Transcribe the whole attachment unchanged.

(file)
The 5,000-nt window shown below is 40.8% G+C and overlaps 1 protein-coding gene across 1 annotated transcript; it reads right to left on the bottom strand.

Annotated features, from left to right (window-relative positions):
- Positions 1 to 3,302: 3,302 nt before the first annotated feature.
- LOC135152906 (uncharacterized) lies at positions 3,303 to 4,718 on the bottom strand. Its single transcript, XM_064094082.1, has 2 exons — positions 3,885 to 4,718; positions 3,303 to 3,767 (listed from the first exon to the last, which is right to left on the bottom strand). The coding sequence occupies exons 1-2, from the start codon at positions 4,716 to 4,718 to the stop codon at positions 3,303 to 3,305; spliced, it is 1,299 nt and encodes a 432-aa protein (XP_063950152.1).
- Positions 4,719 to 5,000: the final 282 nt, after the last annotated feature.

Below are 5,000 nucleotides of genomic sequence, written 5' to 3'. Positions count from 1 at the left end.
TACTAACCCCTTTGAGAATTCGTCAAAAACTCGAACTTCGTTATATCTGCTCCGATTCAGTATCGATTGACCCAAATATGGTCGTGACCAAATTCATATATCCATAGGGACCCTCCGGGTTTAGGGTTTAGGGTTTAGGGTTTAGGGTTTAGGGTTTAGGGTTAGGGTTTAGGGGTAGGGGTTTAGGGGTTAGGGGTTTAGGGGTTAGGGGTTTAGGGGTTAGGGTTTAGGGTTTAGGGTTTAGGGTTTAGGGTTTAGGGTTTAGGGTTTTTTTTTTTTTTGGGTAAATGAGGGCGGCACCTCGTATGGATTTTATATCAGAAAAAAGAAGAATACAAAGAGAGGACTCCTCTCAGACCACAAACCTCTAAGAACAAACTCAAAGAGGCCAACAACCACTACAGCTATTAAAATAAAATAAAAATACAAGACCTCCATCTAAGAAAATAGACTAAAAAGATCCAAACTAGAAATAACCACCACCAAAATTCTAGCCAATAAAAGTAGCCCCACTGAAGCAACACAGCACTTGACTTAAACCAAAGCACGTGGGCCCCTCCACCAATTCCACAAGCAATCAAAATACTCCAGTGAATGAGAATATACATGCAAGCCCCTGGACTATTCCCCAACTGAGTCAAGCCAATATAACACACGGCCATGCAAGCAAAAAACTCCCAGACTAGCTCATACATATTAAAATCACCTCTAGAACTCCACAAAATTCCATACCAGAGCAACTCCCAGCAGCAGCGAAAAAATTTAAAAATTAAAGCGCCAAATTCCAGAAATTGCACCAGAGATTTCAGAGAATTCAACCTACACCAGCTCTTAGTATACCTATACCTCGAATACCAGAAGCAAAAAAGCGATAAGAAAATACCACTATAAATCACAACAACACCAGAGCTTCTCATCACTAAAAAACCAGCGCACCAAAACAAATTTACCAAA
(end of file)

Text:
The 5,000-nt window shown below is 40.8% G+C and overlaps 1 protein-coding gene across 1 annotated transcript; it reads right to left on the bottom strand.

Annotated features, from left to right (window-relative positions):
- Positions 1 to 3,302: 3,302 nt before the first annotated feature.
- LOC135152906 (uncharacterized) lies at positions 3,303 to 4,718 on the bottom strand. Its single transcript, XM_064094082.1, has 2 exons — positions 3,885 to 4,718; positions 3,303 to 3,767 (listed from the first exon to the last, which is right to left on the bottom strand). The coding sequence occupies exons 1-2, from the start codon at positions 4,716 to 4,718 to the stop codon at positions 3,303 to 3,305; spliced, it is 1,299 nt and encodes a 432-aa protein (XP_063950152.1).
- Positions 4,719 to 5,000: the final 282 nt, after the last annotated feature.

Below are 5,000 nucleotides of genomic sequence, written 5' to 3'. Positions count from 1 at the left end.
TACTAACCCCTTTGAGAATTCGTCAAAAACTCGAACTTCGTTATATCTGCTCCGATTCAGTATCGATTGACCCAAATATGGTCGTGACCAAATTCATATATCCATAGGGACCCTCCGGGTTTAGGGTTTAGGGTTTAGGGTTTAGGGTTTAGGGTTTAGGGTTAGGGTTTAGGGGTAGGGGTTTAGGGGTTAGGGGTTTAGGGGTTAGGGGTTTAGGGGTTAGGGTTTAGGGTTTAGGGTTTAGGGTTTAGGGTTTAGGGTTTAGGGTTTTTTTTTTTTTTGGGTAAATGAGGGCGGCACCTCGTATGGATTTTATATCAGAAAAAAGAAGAATACAAAGAGAGGACTCCTCTCAGACCACAAACCTCTAAGAACAAACTCAAAGAGGCCAACAACCACTACAGCTATTAAAATAAAATAAAAATACAAGACCTCCATCTAAGAAAATAGACTAAAAAGATCCAAACTAGAAATAACCACCACCAAAATTCTAGCCAATAAAAGTAGCCCCACTGAAGCAACACAGCACTTGACTTAAACCAAAGCACGTGGGCCCCTCCACCAATTCCACAAGCAATCAAAATACTCCAGTGAATGAGAATATACATGCAAGCCCCTGGACTATTCCCCAACTGAGTCAAGCCAATATAACACACGGCCATGCAAGCAAAAAACTCCCAGACTAGCTCATACATATTAAAATCACCTCTAGAACTCCACAAAATTCCATACCAGAGCAACTCCCAGCAGCAGCGAAAAAATTTAAAAATTAAAGCGCCAAATTCCAGAAATTGCACCAGAGATTTCAGAGAATTCAACCTACACCAGCTCTTAGTATACCTATACCTCGAATACCAGAAGCAAAAAAGCGATAAGAAAATACCACTATAAATCACAACAACACCAGAGCTTCTCATCACTAAAAAACCAGCGCACCAAAACAAATTTACCAAA